Prospective and retrospective observational case series of parenteral ketamine administrations in children (≤21 years) for procedural sedation in an emergency department setting were eligible for inclusion in the review.
The outcomes were emesis (an episode of vomiting during sedation or recovery before discharge) recovery agitation (any combination of agitation, crying, hallucinations and nightmares) and clinically important agitation (agitation leading to treatment or described as severe by investigators).
Predictor variables were intravenous versus intramuscular administration, initial dose, total dose, presence or absence of co-administered anticholinergics, presence or absence of co administered benzodiazepines, patient age, American Society of Anesthesiologists (ASA) physical status and presence or absence of oropharyngeal procedural indication (coded as present versus absent).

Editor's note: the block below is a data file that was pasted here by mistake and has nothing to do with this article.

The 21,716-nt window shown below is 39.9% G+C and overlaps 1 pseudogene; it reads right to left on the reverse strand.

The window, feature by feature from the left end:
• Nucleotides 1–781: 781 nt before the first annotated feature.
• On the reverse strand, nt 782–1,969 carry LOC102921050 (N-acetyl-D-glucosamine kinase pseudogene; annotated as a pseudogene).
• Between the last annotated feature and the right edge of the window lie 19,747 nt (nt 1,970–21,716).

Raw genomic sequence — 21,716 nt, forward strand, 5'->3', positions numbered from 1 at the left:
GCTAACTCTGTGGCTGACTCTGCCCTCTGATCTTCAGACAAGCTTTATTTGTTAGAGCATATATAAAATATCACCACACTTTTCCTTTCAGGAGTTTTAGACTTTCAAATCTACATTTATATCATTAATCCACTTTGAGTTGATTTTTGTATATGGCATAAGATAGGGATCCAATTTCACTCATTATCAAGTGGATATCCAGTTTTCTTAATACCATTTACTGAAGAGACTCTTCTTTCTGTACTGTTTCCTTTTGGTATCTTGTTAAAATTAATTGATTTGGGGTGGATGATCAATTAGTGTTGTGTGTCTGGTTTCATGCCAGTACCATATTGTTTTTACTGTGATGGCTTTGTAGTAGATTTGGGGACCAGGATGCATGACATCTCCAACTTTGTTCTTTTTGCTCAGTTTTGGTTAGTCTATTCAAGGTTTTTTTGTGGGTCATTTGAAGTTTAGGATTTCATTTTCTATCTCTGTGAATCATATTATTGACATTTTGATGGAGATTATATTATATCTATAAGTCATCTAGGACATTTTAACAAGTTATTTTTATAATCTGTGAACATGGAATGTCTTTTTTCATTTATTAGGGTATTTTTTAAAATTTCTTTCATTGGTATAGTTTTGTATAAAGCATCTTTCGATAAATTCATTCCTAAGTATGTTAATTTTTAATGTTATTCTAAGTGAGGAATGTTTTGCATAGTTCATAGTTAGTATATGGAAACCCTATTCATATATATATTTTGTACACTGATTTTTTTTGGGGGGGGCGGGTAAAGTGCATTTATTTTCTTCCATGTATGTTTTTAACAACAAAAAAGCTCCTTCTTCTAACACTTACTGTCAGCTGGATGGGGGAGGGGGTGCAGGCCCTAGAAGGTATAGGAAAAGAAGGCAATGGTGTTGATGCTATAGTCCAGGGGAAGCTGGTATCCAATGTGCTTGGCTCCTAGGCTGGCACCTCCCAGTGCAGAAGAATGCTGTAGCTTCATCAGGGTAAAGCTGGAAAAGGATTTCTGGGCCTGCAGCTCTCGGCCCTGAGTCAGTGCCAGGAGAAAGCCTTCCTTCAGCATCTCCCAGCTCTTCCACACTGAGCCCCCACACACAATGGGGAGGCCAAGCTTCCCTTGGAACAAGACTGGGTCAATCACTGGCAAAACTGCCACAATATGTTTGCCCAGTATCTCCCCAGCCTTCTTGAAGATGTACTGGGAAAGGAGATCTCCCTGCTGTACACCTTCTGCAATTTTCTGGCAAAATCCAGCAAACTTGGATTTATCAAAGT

Two additional dichotomisations of ketamine technique were low dose (<3mg/kg) and high dose (initial dose ≥2.5mg/kg or total dose ≥ 5mg/kg) which had significant effects on respiratory adverse effects reported elsewhere (see Other Publications of Related Interest).
Exclusion criteria (described in the reference cited in Other Publications of Related Interest) were: no individual patient data (IPD) available; fewer than 20 patients; no measure of dose for each individual; and co-administration of propofol.
The median age of patients was 5.6 years. Median initial dose of ketamine was 3.9mg. Most of the included patients had an ASA physical status of one or two.
The authors did not state how many reviewers performed the study selection